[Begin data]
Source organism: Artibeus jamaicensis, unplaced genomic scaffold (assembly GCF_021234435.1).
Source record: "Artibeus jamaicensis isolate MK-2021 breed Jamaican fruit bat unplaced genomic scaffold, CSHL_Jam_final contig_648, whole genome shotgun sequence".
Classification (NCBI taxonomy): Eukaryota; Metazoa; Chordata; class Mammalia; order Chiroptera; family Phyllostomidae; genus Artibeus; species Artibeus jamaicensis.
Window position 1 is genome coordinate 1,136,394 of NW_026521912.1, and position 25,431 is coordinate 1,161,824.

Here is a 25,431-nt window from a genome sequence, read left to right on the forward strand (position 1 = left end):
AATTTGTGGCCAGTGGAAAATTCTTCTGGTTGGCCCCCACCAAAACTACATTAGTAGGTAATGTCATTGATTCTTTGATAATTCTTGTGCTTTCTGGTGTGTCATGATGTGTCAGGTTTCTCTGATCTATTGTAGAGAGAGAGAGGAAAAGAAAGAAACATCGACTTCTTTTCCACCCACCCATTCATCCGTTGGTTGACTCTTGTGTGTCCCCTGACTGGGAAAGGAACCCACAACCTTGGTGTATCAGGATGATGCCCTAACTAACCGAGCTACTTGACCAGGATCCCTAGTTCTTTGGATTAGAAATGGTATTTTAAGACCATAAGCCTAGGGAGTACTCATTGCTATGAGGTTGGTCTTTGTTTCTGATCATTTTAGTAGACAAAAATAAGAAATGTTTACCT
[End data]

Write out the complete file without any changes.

Source organism: Artibeus jamaicensis, unplaced genomic scaffold (assembly GCF_021234435.1).
Source record: "Artibeus jamaicensis isolate MK-2021 breed Jamaican fruit bat unplaced genomic scaffold, CSHL_Jam_final contig_648, whole genome shotgun sequence".
Classification (NCBI taxonomy): Eukaryota; Metazoa; Chordata; class Mammalia; order Chiroptera; family Phyllostomidae; genus Artibeus; species Artibeus jamaicensis.
Window position 1 is genome coordinate 1,136,394 of NW_026521912.1, and position 25,431 is coordinate 1,161,824.

Here is a 25,431-nt window from a genome sequence, read left to right on the forward strand (position 1 = left end):
AATTTGTGGCCAGTGGAAAATTCTTCTGGTTGGCCCCCACCAAAACTACATTAGTAGGTAATGTCATTGATTCTTTGATAATTCTTGTGCTTTCTGGTGTGTCATGATGTGTCAGGTTTCTCTGATCTATTGTAGAGAGAGAGAGGAAAAGAAAGAAACATCGACTTCTTTTCCACCCACCCATTCATCCGTTGGTTGACTCTTGTGTGTCCCCTGACTGGGAAAGGAACCCACAACCTTGGTGTATCAGGATGATGCCCTAACTAACCGAGCTACTTGACCAGGATCCCTAGTTCTTTGGATTAGAAATGGTATTTTAAGACCATAAGCCTAGGGAGTACTCATTGCTATGAGGTTGGTCTTTGTTTCTGATCATTTTAGTAGACAAAAATAAGAAATGTTTACCT